Fiction meets biography in Reinhard Kleist’s graphic novel about Nick Cave
February 2, 2018
On the back cover of Nick Cave: Mercy on Me, Cave himself describes the book’s author, Reinhard Kleist, as a “master graphic-novelist and myth-maker”. This is a reputation Kleist has cultivated in a career spanning over two decades, in which he has solidified himself as an innovator of the graphic novel form.
Much of Kleist’s recent work has been focussed around the exploration of icons. From Johnny Cash (Johnny Cash: I See Darkness, 2006) to Fidel Castro (Castro, 2010) – the world of music to the world of revolution – the author treats his subjects with subtlety and attentiveness, creating a lucid picture of the lives and environments of his characters, and adding to the legends that these fascinating figures carry with them.
With his most recent work, Nick Cave: Mercy on Me, Kleist has returned to the subject of the enigmatic musician, focussing his attention on the singer and writer Nick Cave. The graphic biography charts Cave’s rise from his angsty teenage years in Australia to the renowned vocalist and lyricist of bands like The Birthday Party and Nick Cave and The Bad Seeds. Much like Kleist’s other subjects, Cave is just as much an icon as he is an iconoclast, and Kleist depicts him as a complex, contrarian and, especially in the early days, not entirely pleasant person. But this gives a hint to why Kleist found his story so interesting; with so many convolutions and contradictions in his life it was bound to make a captivating tale, and perhaps one for which the restrictiveness of text does not suffice.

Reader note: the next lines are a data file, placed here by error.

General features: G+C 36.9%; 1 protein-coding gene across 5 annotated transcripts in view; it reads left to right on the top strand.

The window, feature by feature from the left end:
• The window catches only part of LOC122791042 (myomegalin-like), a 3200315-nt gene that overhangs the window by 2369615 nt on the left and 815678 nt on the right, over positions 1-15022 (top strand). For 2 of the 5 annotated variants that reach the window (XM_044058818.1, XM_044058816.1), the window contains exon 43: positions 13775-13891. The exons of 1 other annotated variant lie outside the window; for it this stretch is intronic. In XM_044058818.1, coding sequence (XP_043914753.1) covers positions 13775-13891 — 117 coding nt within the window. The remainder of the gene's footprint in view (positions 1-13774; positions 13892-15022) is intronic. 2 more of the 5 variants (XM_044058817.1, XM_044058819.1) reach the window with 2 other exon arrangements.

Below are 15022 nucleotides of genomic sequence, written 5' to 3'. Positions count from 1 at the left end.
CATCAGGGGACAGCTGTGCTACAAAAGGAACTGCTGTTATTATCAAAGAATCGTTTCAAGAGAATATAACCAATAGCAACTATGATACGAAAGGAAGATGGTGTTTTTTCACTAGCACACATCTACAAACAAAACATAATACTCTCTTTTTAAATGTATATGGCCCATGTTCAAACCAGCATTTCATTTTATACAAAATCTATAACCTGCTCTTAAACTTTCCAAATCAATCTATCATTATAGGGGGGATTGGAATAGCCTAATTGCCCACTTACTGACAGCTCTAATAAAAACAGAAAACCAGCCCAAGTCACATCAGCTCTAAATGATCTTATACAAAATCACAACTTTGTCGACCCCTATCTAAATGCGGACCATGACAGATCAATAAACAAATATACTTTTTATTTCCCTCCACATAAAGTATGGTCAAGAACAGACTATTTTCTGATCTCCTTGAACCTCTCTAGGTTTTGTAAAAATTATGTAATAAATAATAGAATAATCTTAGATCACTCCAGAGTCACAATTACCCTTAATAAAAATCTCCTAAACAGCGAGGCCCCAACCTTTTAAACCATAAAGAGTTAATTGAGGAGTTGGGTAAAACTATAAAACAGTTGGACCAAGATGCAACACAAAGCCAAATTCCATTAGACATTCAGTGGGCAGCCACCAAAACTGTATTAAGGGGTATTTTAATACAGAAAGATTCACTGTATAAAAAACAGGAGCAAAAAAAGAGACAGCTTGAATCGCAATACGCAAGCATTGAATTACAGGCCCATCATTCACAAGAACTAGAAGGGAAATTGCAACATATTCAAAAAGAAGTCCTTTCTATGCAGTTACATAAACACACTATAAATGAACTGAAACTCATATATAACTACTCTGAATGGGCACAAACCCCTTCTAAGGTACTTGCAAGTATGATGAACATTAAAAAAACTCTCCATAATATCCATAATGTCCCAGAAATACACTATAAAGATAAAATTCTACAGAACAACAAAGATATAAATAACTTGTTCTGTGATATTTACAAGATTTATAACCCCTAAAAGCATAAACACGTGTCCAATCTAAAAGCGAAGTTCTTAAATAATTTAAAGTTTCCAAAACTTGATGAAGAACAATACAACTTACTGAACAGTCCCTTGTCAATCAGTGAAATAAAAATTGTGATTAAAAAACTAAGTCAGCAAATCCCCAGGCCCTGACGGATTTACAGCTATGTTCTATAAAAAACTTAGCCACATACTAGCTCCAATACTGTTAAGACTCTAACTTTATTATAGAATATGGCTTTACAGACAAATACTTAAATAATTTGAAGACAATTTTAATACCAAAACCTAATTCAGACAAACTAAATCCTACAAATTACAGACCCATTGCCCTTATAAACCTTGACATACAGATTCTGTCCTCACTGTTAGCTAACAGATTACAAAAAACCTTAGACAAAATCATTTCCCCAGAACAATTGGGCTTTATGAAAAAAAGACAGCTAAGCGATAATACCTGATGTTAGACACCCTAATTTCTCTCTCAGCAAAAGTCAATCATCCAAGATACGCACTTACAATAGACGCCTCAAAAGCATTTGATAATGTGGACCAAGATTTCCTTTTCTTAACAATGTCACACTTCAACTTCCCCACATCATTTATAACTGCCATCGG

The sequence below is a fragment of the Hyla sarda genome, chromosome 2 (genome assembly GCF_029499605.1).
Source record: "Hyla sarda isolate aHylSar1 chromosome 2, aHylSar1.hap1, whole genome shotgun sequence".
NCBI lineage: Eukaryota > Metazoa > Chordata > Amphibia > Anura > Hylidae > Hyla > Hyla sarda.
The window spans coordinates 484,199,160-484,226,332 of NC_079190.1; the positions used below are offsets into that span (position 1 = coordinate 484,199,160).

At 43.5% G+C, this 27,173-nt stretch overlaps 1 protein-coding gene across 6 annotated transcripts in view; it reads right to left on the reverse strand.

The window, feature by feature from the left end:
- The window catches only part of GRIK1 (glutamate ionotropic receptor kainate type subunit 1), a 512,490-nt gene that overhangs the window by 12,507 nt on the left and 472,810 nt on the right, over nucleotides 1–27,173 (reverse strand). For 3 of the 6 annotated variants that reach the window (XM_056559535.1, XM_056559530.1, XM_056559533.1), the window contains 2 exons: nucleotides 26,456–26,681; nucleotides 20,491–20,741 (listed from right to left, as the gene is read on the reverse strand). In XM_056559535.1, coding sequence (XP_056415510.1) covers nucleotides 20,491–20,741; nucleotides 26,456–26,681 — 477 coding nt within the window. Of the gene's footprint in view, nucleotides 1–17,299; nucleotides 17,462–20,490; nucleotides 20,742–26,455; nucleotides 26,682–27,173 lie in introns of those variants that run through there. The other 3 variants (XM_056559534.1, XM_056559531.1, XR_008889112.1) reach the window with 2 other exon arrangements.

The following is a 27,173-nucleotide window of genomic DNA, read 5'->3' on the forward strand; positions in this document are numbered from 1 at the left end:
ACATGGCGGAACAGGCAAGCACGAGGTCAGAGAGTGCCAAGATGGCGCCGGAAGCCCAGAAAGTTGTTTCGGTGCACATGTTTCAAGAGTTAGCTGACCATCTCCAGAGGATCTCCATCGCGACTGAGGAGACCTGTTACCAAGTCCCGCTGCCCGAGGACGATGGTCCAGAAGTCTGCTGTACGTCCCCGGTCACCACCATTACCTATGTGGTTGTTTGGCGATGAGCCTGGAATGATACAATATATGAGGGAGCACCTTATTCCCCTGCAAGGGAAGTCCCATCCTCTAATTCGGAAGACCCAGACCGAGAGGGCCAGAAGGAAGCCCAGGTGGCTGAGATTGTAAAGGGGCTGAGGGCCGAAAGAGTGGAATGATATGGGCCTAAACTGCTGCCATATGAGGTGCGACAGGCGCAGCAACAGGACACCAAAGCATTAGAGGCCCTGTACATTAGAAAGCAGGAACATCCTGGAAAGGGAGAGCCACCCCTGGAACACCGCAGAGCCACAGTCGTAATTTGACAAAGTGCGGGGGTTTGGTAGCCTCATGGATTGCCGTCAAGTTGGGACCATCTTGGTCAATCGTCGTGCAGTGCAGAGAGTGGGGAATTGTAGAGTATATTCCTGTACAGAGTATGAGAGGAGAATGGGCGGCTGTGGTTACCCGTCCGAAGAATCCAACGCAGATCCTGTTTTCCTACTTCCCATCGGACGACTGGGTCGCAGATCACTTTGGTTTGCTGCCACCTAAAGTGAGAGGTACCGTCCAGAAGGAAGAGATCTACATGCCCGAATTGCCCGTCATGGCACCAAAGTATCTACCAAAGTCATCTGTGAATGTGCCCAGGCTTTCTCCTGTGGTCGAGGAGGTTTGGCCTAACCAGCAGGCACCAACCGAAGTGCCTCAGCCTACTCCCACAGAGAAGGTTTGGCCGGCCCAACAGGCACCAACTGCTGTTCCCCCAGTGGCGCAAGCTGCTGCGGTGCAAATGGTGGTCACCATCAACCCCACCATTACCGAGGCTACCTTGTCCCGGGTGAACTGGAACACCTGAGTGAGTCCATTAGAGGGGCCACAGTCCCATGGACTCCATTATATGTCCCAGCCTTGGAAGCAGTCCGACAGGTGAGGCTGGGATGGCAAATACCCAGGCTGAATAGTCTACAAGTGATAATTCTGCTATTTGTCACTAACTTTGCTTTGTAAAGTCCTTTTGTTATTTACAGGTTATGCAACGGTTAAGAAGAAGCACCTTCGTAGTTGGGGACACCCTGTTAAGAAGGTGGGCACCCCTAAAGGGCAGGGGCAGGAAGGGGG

The first depiction of Cave comes just a few pages into the first chapter: a shadowy, gun-toting, and eerily still individual. We get our first glimpse into the character of this mysterious figure as he fires a ruthless, two-barrelled blast into the gut of a seemingly innocent man. It becomes clear that the victim of this attack is a Cave-created character, the protagonist of the Nick Cave and The Bad Seeds’ song “The Hammer Song”, from which the first chapter borrows its title. This is the first instance in Mercy on Me of Kleist using a kind of meta-narrator that fluctuates between characters from Cave’s songs, as well as from his literary output, blurring the lines between fiction and biography, and providing an adversary for Cave to battle against – his own unfortunate creations, disgruntled at having been killed off by their author.
Just like the narrator of “The Hammer Song”, the narrator of the first chapter of Mercy on Me sees visions of angels, beautifully depicted by Kleist, with velvety wings and white eyes turning into hissing snakes – a paradox of demonic holiness not uncommon in “Cave World”, as Cave puts it in the blurb he wrote for the cover of the book. Though it may seem slightly egotistical to name an artistic landscape such as “Cave World” after oneself, Nick Cave is somewhat of a polymath, whose distinctive style has spread from music to novels and film, and now to graphic novels, so perhaps the coinage is appropriate.